of the fielder are not available for every single batted ball, although

for most years, there is enough data to perform this
study. The data for a few years in the mid-80s, though, is
quite incomplete, so I have eliminated them from the results that
follow.

All the way, the other way

Since Maddux pointed out the increase in opposite field home runs,
let’s look at these right off the bat.
opp field hr
This graphic shows the fraction
of home runs that are hit to the opposite field. I show the results
for both right- and left-handed batters to see if there was any
difference (for home runs there wasn’t).

A few things to note about this graph: A steady fraction of 10% of
home runs going to the opposite field is evident from 1957 to around
1980. It’s too bad the ’80s data has some holes, because it looks like
some stuff is going on there. The year 1987 was an anomalous
year for home runs overall and there seems to be a spike in the
opposite field variety as well. After 1990 the opposite field fraction grows for
half a decade, but has been in decline since around 1997.

We don’t see the Maddux/James factor of three increase in opposite field
homers, but we do see about a factor of two, which is a lot.
If the rise in opposite field homers reflects a real change in hitting
philosophy, though, it’s hard to explain the decline seen over the last
decade. I suspect something else must be going on.

Shorter hits

We can also look at what happened on hits other than home runs, of
course.
opp field 2b
If batters are hitting to the opposite field with increased
authority, we should see an increase of doubles over there, as
well. Here’s the same graph as I showed above, but for doubles instead
of home runs.

Well, that’s not what I was expecting, not at all. The fraction of
doubles hit to the opposite field seems fairly constant over the last
50 years, and perhaps it is actually declining in recent years. The striking
difference between lefty and righty batters puzzled
me for a moment, but I now believe it is due to the fact that right fielders have stronger
arms then left fielders. In other words, righty batters are reluctant to take an
extra base against the strong-armed right fielders, while lefties run wild on those noodle-armed left fielders.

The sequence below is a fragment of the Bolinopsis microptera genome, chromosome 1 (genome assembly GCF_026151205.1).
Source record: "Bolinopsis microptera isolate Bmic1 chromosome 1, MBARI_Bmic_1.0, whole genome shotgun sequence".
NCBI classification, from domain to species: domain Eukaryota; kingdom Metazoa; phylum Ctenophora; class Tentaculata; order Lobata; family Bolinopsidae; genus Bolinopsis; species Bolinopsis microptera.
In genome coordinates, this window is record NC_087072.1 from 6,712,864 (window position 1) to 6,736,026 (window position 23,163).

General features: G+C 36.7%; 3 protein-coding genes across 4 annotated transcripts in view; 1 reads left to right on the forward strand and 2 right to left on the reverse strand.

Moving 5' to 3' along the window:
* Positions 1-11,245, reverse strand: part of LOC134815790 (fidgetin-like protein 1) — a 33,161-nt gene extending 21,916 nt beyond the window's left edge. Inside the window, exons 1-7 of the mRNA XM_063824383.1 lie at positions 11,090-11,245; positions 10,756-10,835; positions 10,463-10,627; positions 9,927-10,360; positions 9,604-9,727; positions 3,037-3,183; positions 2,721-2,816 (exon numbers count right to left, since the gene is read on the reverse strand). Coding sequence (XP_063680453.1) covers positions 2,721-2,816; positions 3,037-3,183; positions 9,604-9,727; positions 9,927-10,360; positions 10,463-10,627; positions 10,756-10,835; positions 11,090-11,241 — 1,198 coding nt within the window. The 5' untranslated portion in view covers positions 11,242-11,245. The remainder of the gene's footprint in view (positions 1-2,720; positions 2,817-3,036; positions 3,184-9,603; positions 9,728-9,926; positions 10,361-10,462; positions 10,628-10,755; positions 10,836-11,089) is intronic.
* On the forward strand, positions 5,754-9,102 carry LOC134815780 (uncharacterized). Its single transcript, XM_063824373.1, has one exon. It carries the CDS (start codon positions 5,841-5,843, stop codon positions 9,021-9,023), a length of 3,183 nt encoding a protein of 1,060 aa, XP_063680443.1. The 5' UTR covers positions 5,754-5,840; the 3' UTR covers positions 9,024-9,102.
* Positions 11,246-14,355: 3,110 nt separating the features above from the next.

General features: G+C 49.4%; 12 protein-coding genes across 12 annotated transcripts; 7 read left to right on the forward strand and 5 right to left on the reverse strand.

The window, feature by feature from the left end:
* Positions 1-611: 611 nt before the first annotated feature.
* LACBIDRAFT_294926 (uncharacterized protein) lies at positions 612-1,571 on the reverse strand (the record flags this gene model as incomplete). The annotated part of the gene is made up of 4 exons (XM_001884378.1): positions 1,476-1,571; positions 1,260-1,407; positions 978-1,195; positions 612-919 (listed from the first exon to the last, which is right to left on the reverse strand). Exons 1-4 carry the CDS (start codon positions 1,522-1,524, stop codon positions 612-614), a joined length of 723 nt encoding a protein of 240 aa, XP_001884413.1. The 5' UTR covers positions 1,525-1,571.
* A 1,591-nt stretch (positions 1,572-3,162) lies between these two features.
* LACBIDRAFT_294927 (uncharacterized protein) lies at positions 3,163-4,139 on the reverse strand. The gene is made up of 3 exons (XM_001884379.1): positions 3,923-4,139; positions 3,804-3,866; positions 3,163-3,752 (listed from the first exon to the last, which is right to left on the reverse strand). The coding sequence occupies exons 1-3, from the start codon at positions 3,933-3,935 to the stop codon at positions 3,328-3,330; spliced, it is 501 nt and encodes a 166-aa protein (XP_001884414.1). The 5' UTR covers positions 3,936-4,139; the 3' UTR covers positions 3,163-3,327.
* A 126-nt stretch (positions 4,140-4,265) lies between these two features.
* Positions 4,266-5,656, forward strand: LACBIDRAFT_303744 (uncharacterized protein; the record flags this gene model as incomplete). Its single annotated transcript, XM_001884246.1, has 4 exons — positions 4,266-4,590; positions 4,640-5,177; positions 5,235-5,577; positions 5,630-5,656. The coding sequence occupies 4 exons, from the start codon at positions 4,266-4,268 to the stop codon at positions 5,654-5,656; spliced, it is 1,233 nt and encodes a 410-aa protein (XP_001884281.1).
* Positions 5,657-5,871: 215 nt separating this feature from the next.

I checked if the difference between righties and lefties was influenced by the
Green Monster at Fenway Park. The answer is “yes”, but the effect is
very small, much too small to explain the difference seen in the graph.

Well, we’ve already looked at homers and doubles, we might as well
complete the job and look at triples and singles. Those graphs are shown
below. The fraction of triples hit to the opposite field, like the
doubles fraction, doesn’t appear to be increasing over time.
Note that for triples, in direct contrast to the doubles case, it’s easier for
righties to go to the opposite field, since the right fielder has a
much longer throw to third base than does the left fielder, who is
handling would be opposite field triples from left-handed batters. The stronger arm of right fielders
cannot make up for the longer throw.

opp field 3b opp field 1b

The graph for singles shows yet a different behavior. A slowly
increasing opposite field fraction, which began back in the mid-60s,
however. And now there is no difference for left-handed and
right-handed batters, which is what we should expect, I guess. By the
way, I’ve excluded infield hits from this study.

I’ve also looked at what happened to the fraction of opposite field
outs (hit to the outfield) over time. The data for outs is complete,
we always know who fielded a caught ball. You’re probably tired of
looking at graphs by now, this is the last one, I promise.
The fraction of outs to the opposite field shows a slow rise similar
to the case for singles, although here there is a small difference for right-
and left-handed batters.